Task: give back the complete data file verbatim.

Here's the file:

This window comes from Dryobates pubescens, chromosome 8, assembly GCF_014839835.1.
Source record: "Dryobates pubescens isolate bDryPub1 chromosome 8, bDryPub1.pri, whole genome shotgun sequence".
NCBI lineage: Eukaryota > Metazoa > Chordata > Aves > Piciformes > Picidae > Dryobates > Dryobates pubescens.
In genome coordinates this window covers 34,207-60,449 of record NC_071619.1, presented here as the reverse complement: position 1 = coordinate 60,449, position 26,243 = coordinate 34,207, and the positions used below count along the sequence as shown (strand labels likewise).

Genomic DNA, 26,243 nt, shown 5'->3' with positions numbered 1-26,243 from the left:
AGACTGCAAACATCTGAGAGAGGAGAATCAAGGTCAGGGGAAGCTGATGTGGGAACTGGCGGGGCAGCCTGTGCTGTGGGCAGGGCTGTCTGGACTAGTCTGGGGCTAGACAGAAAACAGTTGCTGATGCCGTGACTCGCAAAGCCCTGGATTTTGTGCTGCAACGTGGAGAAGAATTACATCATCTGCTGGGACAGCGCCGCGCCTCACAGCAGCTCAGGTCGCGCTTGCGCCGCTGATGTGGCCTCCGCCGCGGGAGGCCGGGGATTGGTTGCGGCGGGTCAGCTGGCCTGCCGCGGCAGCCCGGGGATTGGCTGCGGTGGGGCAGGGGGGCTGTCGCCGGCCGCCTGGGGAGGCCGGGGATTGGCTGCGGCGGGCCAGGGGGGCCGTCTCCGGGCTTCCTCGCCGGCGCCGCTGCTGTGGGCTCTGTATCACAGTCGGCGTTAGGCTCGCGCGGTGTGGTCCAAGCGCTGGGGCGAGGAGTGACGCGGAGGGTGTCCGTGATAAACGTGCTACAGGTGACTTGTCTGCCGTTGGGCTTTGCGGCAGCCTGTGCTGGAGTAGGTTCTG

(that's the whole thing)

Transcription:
This window comes from Dryobates pubescens, chromosome 8, assembly GCF_014839835.1.
Source record: "Dryobates pubescens isolate bDryPub1 chromosome 8, bDryPub1.pri, whole genome shotgun sequence".
NCBI lineage: Eukaryota > Metazoa > Chordata > Aves > Piciformes > Picidae > Dryobates > Dryobates pubescens.
In genome coordinates this window covers 34,207-60,449 of record NC_071619.1, presented here as the reverse complement: position 1 = coordinate 60,449, position 26,243 = coordinate 34,207, and the positions used below count along the sequence as shown (strand labels likewise).

Genomic DNA, 26,243 nt, shown 5'->3' with positions numbered 1-26,243 from the left:
AGACTGCAAACATCTGAGAGAGGAGAATCAAGGTCAGGGGAAGCTGATGTGGGAACTGGCGGGGCAGCCTGTGCTGTGGGCAGGGCTGTCTGGACTAGTCTGGGGCTAGACAGAAAACAGTTGCTGATGCCGTGACTCGCAAAGCCCTGGATTTTGTGCTGCAACGTGGAGAAGAATTACATCATCTGCTGGGACAGCGCCGCGCCTCACAGCAGCTCAGGTCGCGCTTGCGCCGCTGATGTGGCCTCCGCCGCGGGAGGCCGGGGATTGGTTGCGGCGGGTCAGCTGGCCTGCCGCGGCAGCCCGGGGATTGGCTGCGGTGGGGCAGGGGGGCTGTCGCCGGCCGCCTGGGGAGGCCGGGGATTGGCTGCGGCGGGCCAGGGGGGCCGTCTCCGGGCTTCCTCGCCGGCGCCGCTGCTGTGGGCTCTGTATCACAGTCGGCGTTAGGCTCGCGCGGTGTGGTCCAAGCGCTGGGGCGAGGAGTGACGCGGAGGGTGTCCGTGATAAACGTGCTACAGGTGACTTGTCTGCCGTTGGGCTTTGCGGCAGCCTGTGCTGGAGTAGGTTCTG